32|  AAA  BBBBB
     |  AAA  BBBBB
   16|  AAA  BBBBB            C
     |  AAA  BBBBB            C
    8|  AAA  BBBBB           CC
     |  AAA  BBBBBB          CC
    4|  AAAA BBBBBB  #       CCC
     |  AAAA BBBBBB ##      CCCC
    2|  AAAABBBBBBB ##      CCCC         ## # #                    #
     |  AAAABBBBBBB###      CCCCC        ## ### #         #        #
      0       8       16      32      64      128     256        2048
  • (A) Again, non-blocking acquisition is the overwhelming winner: 99.06% and 3.5us.

  • (B) "scheduler echo" of (A), has a higher probability (0.86%) than in the analogous locking test, but that's because the unlocking measurement includes the noise associated with both the unlocking and the critical section. This is an artifact of measuring the locking and unlocking with only two timestamps :

    while (true) {

    This allowed us to reduce the impact of time-measurement on the system, as we can just subtract the latency of the critical section from the second latency to get the unlocking latency. But there was no way to avoid increasing the magnitude of the noise. Still, it's only noise -- as long as we can identify it (and ignore it), we don't care about its magnitude.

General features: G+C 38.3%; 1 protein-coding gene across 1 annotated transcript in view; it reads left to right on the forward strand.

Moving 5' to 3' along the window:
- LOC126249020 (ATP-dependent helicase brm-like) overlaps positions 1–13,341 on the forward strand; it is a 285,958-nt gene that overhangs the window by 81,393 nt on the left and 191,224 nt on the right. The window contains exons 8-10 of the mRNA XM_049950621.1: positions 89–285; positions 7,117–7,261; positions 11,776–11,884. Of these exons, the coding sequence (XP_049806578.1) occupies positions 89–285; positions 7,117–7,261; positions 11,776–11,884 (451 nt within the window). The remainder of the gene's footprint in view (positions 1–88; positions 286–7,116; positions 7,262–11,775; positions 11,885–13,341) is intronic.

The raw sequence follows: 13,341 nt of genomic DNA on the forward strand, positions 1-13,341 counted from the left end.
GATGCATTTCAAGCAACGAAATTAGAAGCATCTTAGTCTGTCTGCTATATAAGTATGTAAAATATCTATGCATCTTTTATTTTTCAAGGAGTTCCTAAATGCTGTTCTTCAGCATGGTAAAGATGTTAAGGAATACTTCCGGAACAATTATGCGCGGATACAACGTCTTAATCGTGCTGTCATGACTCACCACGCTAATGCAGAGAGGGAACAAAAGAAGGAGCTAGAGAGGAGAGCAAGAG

• (C) is the "daemon echo" of (A).

    Round trip: More than 99% of the time, a trip through the entire loop (acquire the semaphore, perform the critical section, release the semaphore), takes about 13.1us (3.5 acquisition, 6.1 critical section, 3.5 release).

TEST 2—An Idealer World

We replaced the semaphore with a benaphore. You can look at one of the previous Engineering Insights articles for more detailed information about the benaphore: Be Engineering Insights: Benaphores.

while (true) {
    if (atomic_add(&g_lock, 1) > 0)
    if (atomic_add(&g_lock, -1) > 1)
-------------One thread, benaphore, locking-------------
   16|AA    B
     |AA   BBB
    8|AA   BBB
     |AAA  BBB
    4|AAA  BBB
     |AAA BBBBB               C
    2|AAA BBBBB              CC
     |AAA BBBBB              CC          #
      0       8       16      32      64      128

As expected, the probability and timing are much improved:

  • (A) represents the main and fast case of the benaphore (when we don't have to take the semaphore at all), with an outrageously good probability of 99.96%. Second good news, as expected the latency is down to 0.3us (12x faster than the semaphore).

  • (B) is the "scheduler echo" of (A). Its probability is very low because (A) runs for such a short time that it's rarely interrupted by the scheduler.

  • Same thing for (C), a very weak "daemon echo" of (A).

-------------One thread, benaphore, unlocking-------------
  256|AAA  BB
     |AAA  BBB
  128|AAA  BBB
     |AAA  BBB
   64|AAA  BBBB
     |AAA  BBBB
   32|AAA  BBBB
     |AAA BBBBB              C
   16|AAA BBBBB              CC
     |AAA BBBBB              CC
    8|AAA BBBBB              CC
     |AAA BBBBBB             CC
    4|AAA BBBBBB             CCC